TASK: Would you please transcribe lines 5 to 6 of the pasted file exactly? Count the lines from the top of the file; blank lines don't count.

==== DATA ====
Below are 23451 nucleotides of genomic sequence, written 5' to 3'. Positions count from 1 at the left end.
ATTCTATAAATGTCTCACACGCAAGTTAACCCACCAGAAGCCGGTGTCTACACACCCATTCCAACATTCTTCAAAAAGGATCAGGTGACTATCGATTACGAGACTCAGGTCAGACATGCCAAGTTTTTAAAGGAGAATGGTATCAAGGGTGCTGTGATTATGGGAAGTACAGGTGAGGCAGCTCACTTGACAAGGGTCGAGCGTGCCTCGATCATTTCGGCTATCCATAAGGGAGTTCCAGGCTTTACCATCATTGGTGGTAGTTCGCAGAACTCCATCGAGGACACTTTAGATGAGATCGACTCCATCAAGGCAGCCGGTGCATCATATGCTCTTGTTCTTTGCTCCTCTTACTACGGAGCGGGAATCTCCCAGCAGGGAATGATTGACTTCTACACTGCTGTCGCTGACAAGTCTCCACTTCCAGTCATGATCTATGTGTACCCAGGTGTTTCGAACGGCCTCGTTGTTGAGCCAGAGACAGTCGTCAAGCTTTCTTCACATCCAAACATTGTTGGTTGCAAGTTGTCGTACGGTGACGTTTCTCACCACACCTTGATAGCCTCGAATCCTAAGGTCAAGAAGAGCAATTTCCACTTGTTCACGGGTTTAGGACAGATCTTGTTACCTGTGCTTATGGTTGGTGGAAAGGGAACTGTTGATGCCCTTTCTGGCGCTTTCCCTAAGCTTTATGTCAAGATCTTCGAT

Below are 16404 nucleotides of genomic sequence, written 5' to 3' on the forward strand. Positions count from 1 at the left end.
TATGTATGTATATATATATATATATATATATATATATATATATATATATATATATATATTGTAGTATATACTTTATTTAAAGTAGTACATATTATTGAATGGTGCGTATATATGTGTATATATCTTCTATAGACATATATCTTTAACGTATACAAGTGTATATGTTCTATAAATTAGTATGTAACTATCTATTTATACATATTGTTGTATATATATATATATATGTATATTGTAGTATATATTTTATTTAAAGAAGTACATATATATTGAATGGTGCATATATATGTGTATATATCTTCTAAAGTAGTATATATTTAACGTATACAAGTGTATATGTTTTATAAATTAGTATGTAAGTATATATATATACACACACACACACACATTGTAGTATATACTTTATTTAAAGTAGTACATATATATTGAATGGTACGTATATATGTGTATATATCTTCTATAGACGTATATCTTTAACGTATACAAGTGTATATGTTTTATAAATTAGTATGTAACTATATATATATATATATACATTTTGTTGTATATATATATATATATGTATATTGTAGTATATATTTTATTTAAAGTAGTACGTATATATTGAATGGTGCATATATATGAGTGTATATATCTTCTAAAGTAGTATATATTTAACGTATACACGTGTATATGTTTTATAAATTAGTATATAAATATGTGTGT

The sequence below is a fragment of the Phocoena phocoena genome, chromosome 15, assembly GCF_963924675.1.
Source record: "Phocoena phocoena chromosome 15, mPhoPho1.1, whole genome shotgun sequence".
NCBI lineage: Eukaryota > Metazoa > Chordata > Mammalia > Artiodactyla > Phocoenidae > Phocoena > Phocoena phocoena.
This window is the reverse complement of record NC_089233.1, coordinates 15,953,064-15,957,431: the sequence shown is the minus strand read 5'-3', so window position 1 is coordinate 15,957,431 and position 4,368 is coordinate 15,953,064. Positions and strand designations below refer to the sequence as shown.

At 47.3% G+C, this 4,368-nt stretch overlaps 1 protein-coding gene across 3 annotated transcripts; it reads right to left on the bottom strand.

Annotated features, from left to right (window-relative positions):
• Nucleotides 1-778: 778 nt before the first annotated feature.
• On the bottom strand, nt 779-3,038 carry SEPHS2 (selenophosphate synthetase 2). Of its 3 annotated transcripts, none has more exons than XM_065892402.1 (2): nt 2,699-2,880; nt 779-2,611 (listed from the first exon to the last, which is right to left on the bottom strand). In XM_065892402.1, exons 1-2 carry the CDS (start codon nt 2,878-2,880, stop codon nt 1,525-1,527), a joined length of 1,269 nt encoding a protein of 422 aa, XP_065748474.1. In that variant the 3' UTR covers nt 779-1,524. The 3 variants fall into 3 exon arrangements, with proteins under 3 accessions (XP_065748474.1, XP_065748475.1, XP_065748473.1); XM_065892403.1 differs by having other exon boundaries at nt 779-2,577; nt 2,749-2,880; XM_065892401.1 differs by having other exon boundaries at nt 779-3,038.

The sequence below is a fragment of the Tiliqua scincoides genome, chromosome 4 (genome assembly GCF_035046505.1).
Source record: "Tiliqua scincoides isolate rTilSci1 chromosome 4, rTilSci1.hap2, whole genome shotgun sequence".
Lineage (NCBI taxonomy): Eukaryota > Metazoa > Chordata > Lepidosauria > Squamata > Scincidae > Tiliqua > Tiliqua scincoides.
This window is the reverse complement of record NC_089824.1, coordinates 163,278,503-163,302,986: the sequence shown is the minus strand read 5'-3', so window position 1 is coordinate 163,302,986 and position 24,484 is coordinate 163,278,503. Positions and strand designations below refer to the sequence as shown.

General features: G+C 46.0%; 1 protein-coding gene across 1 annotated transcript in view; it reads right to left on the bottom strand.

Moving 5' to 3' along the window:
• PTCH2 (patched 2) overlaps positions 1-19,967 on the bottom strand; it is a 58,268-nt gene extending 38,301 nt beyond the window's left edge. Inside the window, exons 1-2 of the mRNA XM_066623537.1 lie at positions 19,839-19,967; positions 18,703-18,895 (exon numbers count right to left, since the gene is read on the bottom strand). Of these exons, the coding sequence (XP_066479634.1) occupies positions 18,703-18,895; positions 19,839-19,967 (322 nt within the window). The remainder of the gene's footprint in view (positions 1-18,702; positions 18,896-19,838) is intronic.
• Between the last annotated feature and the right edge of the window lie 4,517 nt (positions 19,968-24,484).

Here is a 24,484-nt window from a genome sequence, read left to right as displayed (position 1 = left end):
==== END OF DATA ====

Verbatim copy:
The sequence below is a fragment of the Phocoena phocoena genome, chromosome 15, assembly GCF_963924675.1.
Source record: "Phocoena phocoena chromosome 15, mPhoPho1.1, whole genome shotgun sequence".